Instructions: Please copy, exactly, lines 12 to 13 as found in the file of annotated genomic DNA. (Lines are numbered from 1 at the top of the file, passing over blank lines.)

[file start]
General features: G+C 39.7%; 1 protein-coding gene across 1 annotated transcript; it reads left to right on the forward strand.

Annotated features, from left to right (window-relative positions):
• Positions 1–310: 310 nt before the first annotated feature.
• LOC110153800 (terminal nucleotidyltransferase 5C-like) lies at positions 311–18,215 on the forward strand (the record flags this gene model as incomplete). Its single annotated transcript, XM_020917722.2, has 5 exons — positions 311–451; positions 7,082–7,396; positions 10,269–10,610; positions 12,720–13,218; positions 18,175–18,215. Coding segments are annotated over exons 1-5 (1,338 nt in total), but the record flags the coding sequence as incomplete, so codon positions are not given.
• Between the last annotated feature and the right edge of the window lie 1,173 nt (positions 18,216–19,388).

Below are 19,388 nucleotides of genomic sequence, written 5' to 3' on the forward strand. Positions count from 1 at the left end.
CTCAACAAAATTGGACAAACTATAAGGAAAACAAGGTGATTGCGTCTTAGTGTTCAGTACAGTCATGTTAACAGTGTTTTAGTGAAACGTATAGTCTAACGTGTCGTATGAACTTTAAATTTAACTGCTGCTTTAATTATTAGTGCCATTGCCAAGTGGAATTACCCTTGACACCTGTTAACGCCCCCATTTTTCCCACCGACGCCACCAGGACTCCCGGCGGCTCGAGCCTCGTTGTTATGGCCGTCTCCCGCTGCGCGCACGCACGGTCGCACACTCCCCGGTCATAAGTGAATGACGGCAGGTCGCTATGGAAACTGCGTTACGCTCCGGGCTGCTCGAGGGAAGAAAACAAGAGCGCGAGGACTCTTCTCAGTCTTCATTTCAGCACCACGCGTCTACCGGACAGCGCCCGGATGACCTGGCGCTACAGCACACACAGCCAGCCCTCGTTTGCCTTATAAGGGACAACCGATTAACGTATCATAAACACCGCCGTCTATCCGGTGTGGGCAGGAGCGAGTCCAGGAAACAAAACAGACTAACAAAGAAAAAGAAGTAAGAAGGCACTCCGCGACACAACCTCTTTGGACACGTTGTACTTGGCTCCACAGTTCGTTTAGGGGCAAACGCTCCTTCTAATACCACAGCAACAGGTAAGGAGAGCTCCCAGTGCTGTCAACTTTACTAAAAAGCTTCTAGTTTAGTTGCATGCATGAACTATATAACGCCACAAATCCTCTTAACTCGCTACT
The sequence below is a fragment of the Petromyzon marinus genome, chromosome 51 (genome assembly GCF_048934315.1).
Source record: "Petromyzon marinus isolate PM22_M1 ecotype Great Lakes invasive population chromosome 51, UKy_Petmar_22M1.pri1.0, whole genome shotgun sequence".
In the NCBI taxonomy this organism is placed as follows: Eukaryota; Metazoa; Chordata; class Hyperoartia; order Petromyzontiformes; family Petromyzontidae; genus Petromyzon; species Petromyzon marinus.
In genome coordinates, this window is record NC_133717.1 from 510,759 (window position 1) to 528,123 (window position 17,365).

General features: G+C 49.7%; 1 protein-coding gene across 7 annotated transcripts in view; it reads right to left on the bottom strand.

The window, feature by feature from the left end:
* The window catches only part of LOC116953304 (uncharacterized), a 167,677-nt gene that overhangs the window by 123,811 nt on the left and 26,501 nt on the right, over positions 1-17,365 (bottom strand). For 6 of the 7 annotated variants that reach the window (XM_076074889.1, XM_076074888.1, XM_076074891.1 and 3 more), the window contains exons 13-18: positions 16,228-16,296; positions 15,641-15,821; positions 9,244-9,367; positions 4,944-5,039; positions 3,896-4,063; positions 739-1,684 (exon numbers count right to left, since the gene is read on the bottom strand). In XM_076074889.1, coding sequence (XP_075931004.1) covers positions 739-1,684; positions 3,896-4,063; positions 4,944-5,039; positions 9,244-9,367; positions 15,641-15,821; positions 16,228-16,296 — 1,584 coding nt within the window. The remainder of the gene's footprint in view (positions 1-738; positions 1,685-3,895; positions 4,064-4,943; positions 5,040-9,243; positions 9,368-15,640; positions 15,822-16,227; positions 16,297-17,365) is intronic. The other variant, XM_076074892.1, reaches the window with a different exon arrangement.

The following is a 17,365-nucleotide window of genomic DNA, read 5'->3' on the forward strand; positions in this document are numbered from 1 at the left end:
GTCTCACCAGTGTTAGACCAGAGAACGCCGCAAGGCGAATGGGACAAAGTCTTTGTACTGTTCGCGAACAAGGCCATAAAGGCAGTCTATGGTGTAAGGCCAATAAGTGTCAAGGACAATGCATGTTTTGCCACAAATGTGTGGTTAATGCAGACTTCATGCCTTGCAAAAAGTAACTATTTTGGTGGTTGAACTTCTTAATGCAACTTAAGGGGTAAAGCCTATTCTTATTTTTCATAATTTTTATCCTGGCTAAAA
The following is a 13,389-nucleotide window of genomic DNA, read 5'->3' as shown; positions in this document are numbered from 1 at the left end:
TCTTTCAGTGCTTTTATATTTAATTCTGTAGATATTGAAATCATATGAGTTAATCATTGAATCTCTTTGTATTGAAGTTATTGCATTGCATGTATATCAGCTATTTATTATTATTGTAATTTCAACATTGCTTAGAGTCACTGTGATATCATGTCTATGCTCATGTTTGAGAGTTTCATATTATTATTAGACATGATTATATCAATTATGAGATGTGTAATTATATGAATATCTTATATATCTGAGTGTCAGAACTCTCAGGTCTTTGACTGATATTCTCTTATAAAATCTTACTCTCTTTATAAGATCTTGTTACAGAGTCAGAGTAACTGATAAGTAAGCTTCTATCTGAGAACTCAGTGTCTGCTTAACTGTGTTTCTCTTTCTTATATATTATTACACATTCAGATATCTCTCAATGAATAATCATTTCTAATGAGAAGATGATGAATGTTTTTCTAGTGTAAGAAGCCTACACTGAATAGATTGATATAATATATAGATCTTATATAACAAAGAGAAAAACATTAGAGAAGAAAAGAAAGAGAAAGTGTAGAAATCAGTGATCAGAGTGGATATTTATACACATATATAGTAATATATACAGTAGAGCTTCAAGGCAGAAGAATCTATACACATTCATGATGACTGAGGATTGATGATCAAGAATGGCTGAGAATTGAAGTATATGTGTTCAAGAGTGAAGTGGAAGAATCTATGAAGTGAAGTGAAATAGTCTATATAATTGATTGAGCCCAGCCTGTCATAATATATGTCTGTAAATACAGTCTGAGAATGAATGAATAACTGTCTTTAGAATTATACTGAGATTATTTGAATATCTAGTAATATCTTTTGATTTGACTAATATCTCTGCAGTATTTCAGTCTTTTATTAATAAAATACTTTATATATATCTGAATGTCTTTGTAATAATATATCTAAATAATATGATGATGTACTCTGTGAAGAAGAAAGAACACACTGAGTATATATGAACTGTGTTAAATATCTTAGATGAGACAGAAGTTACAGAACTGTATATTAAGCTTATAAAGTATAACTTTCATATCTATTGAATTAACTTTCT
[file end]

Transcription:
General features: G+C 49.7%; 1 protein-coding gene across 7 annotated transcripts in view; it reads right to left on the bottom strand.

The window, feature by feature from the left end: